A couple of months ago I had one night when I cried on Zach's shoulder out of sadness that I was missing out on so much of Donovan's current state of being.  I've viewed Quinn's first 6-12 months as a period of time that I try to enjoy, but mostly try to get through.  It's getting a lot more fun now, but the first 6 months, certainly, were so much work, so difficult, so draining, that I was counting each day as it passed and glad to have survived it.  Part of that was Quinn himself, part of it was simply the logistics of trying to care for and fulfill the needs of two very different children.  And, mentally and emotionally, I'm at peace with feeling this way about these early months, because I know how much I'm going to enjoy the toddler years and beyond, starting from about now on.  But, focusing so much on Quinn, that night I had the realization that while I was letting Quinn's early months pass by, Donovan's current stage of two- and three-year-oldness was also passing.  And that, I did want to enjoy and savor.  I want to take all of that in, because this stage he's in is so fascinating.  His thoughts, the things he says, the games he plays, the way he relates to the world and discovers new things in it...  it's so amazing, so wonderful, and it makes me so sad sometimes to know that I'm missing out on really drinking him in right now because he also has a younger brother that needs a lot of my attention.

And of course, I love Quinn.  I adore having my two boys, I wouldn't take anything back about the decision to have him, about the timing, about any of it.  I know having a sibling will be, is, worth all this, and is already paying off as I watch them play and wrestle together (even as my heart jumps to my throat as D bodyslams Quinn on the bed, waiting for the time Quinn breaks something instead of dissolving into giggles as he always does. I swear he's even started trying tackle D in return) and enjoy each other's company so very much.  It's truly heartwarming how much they adore each other.

But, I still mourn the sort of attention I could pay to my older son, before I had a younger one as well.  Our family gained so much in having Quinn, but this is still a loss, and it still weighs on my heart.

My goal from here on out is to spend more one-on-one time with each of them.  I know it will be difficult to do, but worth it.  I am a much better mother-- more relaxed, more fun, more patient, calm, understanding-- when I'm caring for just one of the boys individually rather than both together.  That may simply be a truth about me, that I do so much better as a mother of one-child-at-a-time.

I also am trying to work every day to be more patient and more present with them.  Because they really are such wonderfully amazing little people, these two.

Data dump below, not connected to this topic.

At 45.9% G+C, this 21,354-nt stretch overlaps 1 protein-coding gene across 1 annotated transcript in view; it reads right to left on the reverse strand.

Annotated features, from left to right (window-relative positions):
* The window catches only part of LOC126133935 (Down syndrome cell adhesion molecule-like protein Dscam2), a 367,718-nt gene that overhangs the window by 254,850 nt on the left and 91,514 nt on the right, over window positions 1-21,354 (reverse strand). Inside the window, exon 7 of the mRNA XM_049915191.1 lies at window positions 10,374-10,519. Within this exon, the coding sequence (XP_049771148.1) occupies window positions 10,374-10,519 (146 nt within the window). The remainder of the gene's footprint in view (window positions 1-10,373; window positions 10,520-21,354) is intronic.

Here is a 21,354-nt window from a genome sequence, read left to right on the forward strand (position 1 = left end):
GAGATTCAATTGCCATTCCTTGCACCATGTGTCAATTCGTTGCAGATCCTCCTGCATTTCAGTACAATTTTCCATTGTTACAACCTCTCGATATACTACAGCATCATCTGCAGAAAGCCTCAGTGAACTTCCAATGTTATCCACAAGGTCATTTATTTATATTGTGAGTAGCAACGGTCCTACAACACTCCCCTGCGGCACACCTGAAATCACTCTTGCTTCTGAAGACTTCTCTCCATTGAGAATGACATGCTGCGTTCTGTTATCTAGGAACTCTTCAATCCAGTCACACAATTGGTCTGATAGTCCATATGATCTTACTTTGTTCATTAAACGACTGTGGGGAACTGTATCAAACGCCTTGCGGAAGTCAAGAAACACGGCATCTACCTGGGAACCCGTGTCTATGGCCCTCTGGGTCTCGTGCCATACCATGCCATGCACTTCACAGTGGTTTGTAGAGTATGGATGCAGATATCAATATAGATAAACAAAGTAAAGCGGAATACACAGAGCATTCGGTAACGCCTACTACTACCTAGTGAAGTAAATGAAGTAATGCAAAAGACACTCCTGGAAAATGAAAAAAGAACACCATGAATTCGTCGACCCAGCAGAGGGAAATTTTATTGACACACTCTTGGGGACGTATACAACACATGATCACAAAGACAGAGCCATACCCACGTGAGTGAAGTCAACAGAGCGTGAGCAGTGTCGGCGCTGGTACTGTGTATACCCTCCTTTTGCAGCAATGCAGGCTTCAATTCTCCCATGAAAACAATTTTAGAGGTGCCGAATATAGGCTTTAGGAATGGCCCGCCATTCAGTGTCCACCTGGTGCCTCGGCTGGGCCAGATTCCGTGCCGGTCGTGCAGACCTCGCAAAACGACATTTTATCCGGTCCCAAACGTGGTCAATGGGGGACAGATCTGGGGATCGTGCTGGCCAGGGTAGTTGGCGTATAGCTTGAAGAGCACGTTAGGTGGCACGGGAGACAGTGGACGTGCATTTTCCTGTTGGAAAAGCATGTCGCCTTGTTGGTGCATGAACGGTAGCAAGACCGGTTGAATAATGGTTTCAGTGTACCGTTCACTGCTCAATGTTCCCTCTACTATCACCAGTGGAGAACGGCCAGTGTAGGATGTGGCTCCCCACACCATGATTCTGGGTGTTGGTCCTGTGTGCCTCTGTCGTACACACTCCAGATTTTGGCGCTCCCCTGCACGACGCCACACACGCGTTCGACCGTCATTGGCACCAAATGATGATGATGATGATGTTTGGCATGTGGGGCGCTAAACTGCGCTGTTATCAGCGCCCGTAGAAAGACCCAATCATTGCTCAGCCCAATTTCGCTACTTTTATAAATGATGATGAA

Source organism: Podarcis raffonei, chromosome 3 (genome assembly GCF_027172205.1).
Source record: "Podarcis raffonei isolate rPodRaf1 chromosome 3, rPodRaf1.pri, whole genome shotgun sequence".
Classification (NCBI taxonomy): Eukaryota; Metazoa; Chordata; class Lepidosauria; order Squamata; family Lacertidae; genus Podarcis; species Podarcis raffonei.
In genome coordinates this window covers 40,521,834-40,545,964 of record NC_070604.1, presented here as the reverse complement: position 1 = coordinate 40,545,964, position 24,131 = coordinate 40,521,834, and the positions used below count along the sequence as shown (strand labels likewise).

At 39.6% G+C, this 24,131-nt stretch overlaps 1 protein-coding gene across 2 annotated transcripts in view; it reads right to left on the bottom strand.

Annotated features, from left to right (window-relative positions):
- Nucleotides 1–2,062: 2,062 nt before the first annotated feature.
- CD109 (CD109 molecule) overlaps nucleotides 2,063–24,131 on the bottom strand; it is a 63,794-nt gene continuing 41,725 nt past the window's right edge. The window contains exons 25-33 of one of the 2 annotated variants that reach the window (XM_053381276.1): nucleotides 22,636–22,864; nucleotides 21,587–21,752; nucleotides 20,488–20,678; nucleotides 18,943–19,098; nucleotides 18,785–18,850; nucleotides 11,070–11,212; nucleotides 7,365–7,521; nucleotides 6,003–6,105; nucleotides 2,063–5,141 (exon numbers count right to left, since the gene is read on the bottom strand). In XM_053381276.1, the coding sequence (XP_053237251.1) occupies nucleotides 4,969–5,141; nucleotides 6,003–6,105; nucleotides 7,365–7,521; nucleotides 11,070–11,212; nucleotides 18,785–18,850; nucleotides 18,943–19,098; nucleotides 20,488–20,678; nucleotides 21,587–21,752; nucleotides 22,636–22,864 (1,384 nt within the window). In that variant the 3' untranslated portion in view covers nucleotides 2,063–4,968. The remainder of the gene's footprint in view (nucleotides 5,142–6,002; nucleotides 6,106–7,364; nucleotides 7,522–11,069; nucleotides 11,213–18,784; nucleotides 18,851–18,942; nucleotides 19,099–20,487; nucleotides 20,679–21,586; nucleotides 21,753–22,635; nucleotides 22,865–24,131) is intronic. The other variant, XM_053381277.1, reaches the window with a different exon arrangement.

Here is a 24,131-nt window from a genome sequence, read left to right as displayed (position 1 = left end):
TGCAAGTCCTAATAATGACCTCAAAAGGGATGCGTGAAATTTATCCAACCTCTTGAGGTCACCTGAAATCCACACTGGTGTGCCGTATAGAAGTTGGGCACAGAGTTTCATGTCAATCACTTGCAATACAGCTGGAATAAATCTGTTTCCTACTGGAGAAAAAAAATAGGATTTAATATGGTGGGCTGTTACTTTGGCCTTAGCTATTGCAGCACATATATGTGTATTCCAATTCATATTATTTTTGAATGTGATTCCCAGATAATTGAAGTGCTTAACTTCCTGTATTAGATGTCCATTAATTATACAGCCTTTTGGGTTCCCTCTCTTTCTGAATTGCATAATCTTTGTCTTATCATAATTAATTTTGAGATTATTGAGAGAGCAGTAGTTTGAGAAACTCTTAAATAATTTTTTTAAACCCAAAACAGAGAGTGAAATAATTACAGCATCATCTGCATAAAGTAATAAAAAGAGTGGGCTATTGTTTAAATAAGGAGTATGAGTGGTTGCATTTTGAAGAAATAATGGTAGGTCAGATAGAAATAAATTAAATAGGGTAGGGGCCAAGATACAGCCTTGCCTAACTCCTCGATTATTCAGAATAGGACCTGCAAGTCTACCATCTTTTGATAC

Saturday, September 10, 2011

cautious optimism

Donovan's first week of school went extremely well.  He seemed really comfortable there from the beginning, just the slightest hesitation when we dropped him off the first day but that's it.  he was happy to go to school in the morning, and happy enough to be picked up at noon-- though he did keep asking to get to nap at school, which he will start doing this next week.  I wanted to give him a "breaking in" period first to make sure he felt comfortable there, but since he seems fine with it all I'd love for him to stay till the afternoon as getting him down for a nap at home while also minding Quinn has consistently been one of the most difficult and frustrating parts of my days.  It will be a welcome break to not have to feel so torn between my 2 kids at that time of day, every day.

D is right now (hopefully) sleeping in a yurt on a campground near Tahoe, along with Zach and 2 other friends.  This is his first true camping experience.  He's been SO excited about it, and from the bits I';ve heard from Zach it seems to be going really well.  Just as when Zach took D to the snow all those times this past winter, I'm a bit sad to miss out on this outdoors experience with him.  But, trying to take Q at this age (constant crawling, shoving everything in his mouth) would have been a highly frustrating experience for us all.  But, I am hopeful that by spring we can attempt a family trip.  D is so much fun when he's out in nature, he just enjoys it so much.  Takes after his father that way. ; )

So while they're away, Q and I are enjoying some solo time together.  We didn't do much of anything special most of today, though we did join in a group birthday dinner at a restaurant nearby with some friends.  I was apprehensive, as Q hasn't been the best restaurant guest historically.  Tonight, however, he did incredibly well.  Being able to sit in a high chair and occupy himself with food has made all the difference.  He happily munched away on bread, and later on salmon, risotto, and artichoke along with the rest of us.  We did leave a bit early when it became clear his calm mood was not gonna last much longer and it was getting past bedtime anyway, but overall I was so impressed with how well he did.  Highly encouraging.